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Parliamentary Debate on Budget Kicks Off

The general debate on next year’s budget bill has started in Parliament. The house will be discussing the draft proposal in the coming weeks, with the final vote due to take place on July 20. Hungary’s State Audit Office (ÁSZ) said in a statement this week that the budget is well grounded, supports stability and contributes to the sustainability of the Hungarian economy. Opposition parties, on the other hand, called it unfair, not sustainable and unpredictable.

The revenue targets in the government’s 2019 budget bill are fully achievable, ÁSZ said in reaction to the draft. It noted that the budget contains HUF 60 billion of reserves in the National Protection Fund, sufficient to counter remaining budgetary risks. In addition, reserves for “extraordinary government measures” and targeted reserves provide room to maneuver to address emerging risks, ÁSZ added.

The draft bill, called a “budget of safe growth” by the government, assumes economic growth of 4.1%, a state budget deficit of 1.8%, inflation of 2.7% and a lower government debt-to-GDP ratio for the year 2019. 

Together with the budget bill, a tax package for next year will also be discussed by the Parliament. The tax package was introduced to the Parliament on June 19. If passed, the bill ensures that tax reductions would leave several hundreds of billions of forints with families and enterprises and cut the administrative burden, Minister of Finance Mihály Varga said. 

According to the plans, the 15% personal income tax (SZJA) will remain in place, in spite of earlier suggestions about reducing it to a single-digit level. The government noted that the level of SZJA is already among the lowest in the EU.

As for the corporate income tax, which is the lowest in the EU, it is set to remain at 9%. 

Family Incentives

The government will also continue to broaden the existing family tax incentives. Next year, the amount of tax allowance for families with two children is to rise by HUF 5,000 per month, to HUF 40,000 per month in all, which will leave as a whole HUF 20 billion with 380,000 families. The so-called social contribution tax, payable by employers, is to be reduced once again from the current 19.5% to 17.5% in 2019. This reduction will leave a further HUF 130 bln in the economy over the course of one year.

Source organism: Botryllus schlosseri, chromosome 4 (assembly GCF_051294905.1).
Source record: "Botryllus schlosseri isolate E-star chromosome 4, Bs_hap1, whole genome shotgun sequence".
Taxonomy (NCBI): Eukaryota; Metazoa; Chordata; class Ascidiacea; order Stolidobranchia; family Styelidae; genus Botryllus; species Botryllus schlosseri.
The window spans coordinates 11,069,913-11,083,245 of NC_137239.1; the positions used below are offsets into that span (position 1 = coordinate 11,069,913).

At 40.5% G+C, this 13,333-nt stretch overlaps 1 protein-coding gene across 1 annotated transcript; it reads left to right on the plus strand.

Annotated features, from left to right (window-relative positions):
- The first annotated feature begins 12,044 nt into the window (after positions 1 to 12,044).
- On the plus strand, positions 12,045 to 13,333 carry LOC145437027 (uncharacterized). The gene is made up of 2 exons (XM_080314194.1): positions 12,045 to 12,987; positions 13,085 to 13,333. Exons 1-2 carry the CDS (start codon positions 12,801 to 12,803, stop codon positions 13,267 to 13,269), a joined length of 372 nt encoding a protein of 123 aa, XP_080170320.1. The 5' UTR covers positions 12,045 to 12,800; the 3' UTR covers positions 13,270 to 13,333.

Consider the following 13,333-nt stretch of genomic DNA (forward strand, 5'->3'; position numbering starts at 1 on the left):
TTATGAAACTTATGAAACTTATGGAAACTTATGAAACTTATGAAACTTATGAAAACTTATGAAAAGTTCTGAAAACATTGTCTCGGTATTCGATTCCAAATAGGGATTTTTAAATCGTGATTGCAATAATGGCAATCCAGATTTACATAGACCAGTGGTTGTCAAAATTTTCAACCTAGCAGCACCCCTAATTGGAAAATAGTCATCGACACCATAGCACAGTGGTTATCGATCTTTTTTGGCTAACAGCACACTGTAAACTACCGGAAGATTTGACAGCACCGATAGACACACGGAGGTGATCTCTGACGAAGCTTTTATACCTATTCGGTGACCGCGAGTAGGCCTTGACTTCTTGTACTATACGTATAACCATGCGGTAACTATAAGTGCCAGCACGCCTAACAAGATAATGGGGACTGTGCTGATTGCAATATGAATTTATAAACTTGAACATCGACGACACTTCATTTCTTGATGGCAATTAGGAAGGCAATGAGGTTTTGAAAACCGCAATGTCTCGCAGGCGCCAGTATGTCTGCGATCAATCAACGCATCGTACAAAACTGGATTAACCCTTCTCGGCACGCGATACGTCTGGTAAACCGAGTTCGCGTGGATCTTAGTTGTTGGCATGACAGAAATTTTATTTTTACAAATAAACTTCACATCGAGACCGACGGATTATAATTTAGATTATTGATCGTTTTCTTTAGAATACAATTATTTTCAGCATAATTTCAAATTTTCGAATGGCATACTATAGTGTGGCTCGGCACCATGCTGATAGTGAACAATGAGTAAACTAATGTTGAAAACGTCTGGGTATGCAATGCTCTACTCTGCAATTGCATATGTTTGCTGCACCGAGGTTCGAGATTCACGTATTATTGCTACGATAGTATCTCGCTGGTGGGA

The VAT of basic food stuffs such as poultry, pork, fresh milk and eggs will remain at 5%, and the rate of VAT on UHT and ESL milk will also fall to 5% next year.

In the name of simplifying the system, five kinds of taxes will be ended next year. As of 2019, nobody will have to pay the 75% surcharge, the special banking charge or cultural tax any more. The accident surcharge and the healthcare contribution tax will also cease to exist, as the former will be integrated into the insurance tax and the latter into the social contribution tax.

The often criticized fringe benefit system will also be reshaped, leaving only the Széchenyi Recreation Card in the system; however, these plans have already received so much criticism from worker’s unions that they will probably be fine tuned in the near future. 

Reactions on the first day of the debate were plentiful. In parliament, opposition parties were quick to point out the perceived weaknesses of the budget plans. According to the Hungarian Socialist Party, the draft is against the future, and favors the rich, while education and healthcare expenditures will be even lower, in GDP ratio terms, than was the case this year. 

EU Dependence

Representatives of the radical nationalist Jobbik said that the draft bill does not address the real problems of Hungarian society and will only cure the symptoms. Jobbik said that the 2019 budget will not ease the dependence of the Hungarian economy on EU funds, and will not solve the problem of emigration. The largest opposition party called the planned budget unsustainable.

Both LMP (the green-conservative Politics can be Different) and Párbeszéd (the leftist Dialogue) described the draft bill as unfair. The LMP harshly criticized the amount the budget allocates to the area of education, saying that in real value, the amount is less than it was in this year’s budget. The party also criticized the fact that the single-rate SZJA system will remain in place.

Párbeszéd said this is a budget of an unfair country, and also noted that in the ratio of GDP, the government plans to spend less on education, healthcare, old people and social expenditures. 

Opposition parties will propose modifications to the budget bill in the coming weeks, and a final vote on the bill will take place on July 20.

Numbers to watch in the coming weeks

The balance of the general government sector at the end of Q1 will be released by the Central Statistical Office (KSH) on July 2. The next day we’ll find out whether the 58-month expansion continued in May in the retail sector. On July 6, the first estimate of industrial production in May will be published. June’s consumer price index will be released on July 10.